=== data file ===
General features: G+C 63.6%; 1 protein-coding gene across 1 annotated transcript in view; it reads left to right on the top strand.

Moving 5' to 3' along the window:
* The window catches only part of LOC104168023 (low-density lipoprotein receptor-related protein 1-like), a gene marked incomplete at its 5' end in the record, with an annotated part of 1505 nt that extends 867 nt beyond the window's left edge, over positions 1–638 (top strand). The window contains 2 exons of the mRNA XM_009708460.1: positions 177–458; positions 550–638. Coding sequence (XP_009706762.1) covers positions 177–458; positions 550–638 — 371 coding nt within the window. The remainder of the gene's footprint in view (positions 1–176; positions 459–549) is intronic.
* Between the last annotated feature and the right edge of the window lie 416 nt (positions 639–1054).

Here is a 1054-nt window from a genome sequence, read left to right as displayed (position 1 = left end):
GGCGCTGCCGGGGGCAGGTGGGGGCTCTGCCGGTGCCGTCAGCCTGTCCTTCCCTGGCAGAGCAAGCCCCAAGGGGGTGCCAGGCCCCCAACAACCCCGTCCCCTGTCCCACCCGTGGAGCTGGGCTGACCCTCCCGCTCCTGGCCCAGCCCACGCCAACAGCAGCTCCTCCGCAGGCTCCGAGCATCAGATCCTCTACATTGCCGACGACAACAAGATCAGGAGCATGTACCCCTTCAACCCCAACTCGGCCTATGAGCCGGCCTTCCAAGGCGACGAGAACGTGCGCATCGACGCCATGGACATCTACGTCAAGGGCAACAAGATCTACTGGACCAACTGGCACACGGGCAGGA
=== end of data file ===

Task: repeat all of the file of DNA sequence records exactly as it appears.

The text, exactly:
General features: G+C 63.6%; 1 protein-coding gene across 1 annotated transcript in view; it reads left to right on the top strand.

Moving 5' to 3' along the window:
* The window catches only part of LOC104168023 (low-density lipoprotein receptor-related protein 1-like), a gene marked incomplete at its 5' end in the record, with an annotated part of 1505 nt that extends 867 nt beyond the window's left edge, over positions 1–638 (top strand). The window contains 2 exons of the mRNA XM_009708460.1: positions 177–458; positions 550–638. Coding sequence (XP_009706762.1) covers positions 177–458; positions 550–638 — 371 coding nt within the window. The remainder of the gene's footprint in view (positions 1–176; positions 459–549) is intronic.
* Between the last annotated feature and the right edge of the window lie 416 nt (positions 639–1054).

Here is a 1054-nt window from a genome sequence, read left to right as displayed (position 1 = left end):
GGCGCTGCCGGGGGCAGGTGGGGGCTCTGCCGGTGCCGTCAGCCTGTCCTTCCCTGGCAGAGCAAGCCCCAAGGGGGTGCCAGGCCCCCAACAACCCCGTCCCCTGTCCCACCCGTGGAGCTGGGCTGACCCTCCCGCTCCTGGCCCAGCCCACGCCAACAGCAGCTCCTCCGCAGGCTCCGAGCATCAGATCCTCTACATTGCCGACGACAACAAGATCAGGAGCATGTACCCCTTCAACCCCAACTCGGCCTATGAGCCGGCCTTCCAAGGCGACGAGAACGTGCGCATCGACGCCATGGACATCTACGTCAAGGGCAACAAGATCTACTGGACCAACTGGCACACGGGCAGGA